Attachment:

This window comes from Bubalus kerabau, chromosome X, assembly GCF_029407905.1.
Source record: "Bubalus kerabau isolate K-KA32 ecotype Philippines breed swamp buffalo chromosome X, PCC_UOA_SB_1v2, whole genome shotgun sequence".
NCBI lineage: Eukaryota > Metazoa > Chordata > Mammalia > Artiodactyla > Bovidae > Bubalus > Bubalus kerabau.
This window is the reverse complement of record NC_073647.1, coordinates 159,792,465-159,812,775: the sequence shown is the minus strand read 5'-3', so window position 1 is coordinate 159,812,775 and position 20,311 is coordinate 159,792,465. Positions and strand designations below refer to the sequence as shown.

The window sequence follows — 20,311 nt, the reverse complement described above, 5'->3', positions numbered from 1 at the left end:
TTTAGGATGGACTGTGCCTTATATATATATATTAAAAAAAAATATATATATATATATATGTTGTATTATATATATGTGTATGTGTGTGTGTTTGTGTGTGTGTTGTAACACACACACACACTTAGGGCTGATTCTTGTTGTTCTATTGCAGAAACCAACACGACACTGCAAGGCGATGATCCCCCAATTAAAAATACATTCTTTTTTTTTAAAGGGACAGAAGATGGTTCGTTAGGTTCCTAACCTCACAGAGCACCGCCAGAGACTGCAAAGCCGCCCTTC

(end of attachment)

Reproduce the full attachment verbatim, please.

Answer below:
This window comes from Bubalus kerabau, chromosome X, assembly GCF_029407905.1.
Source record: "Bubalus kerabau isolate K-KA32 ecotype Philippines breed swamp buffalo chromosome X, PCC_UOA_SB_1v2, whole genome shotgun sequence".
NCBI lineage: Eukaryota > Metazoa > Chordata > Mammalia > Artiodactyla > Bovidae > Bubalus > Bubalus kerabau.
This window is the reverse complement of record NC_073647.1, coordinates 159,792,465-159,812,775: the sequence shown is the minus strand read 5'-3', so window position 1 is coordinate 159,812,775 and position 20,311 is coordinate 159,792,465. Positions and strand designations below refer to the sequence as shown.

The window sequence follows — 20,311 nt, the reverse complement described above, 5'->3', positions numbered from 1 at the left end:
TTTAGGATGGACTGTGCCTTATATATATATATTAAAAAAAAATATATATATATATATATGTTGTATTATATATATGTGTATGTGTGTGTGTTTGTGTGTGTGTTGTAACACACACACACACTTAGGGCTGATTCTTGTTGTTCTATTGCAGAAACCAACACGACACTGCAAGGCGATGATCCCCCAATTAAAAATACATTCTTTTTTTTTAAAGGGACAGAAGATGGTTCGTTAGGTTCCTAACCTCACAGAGCACCGCCAGAGACTGCAAAGCCGCCCTTC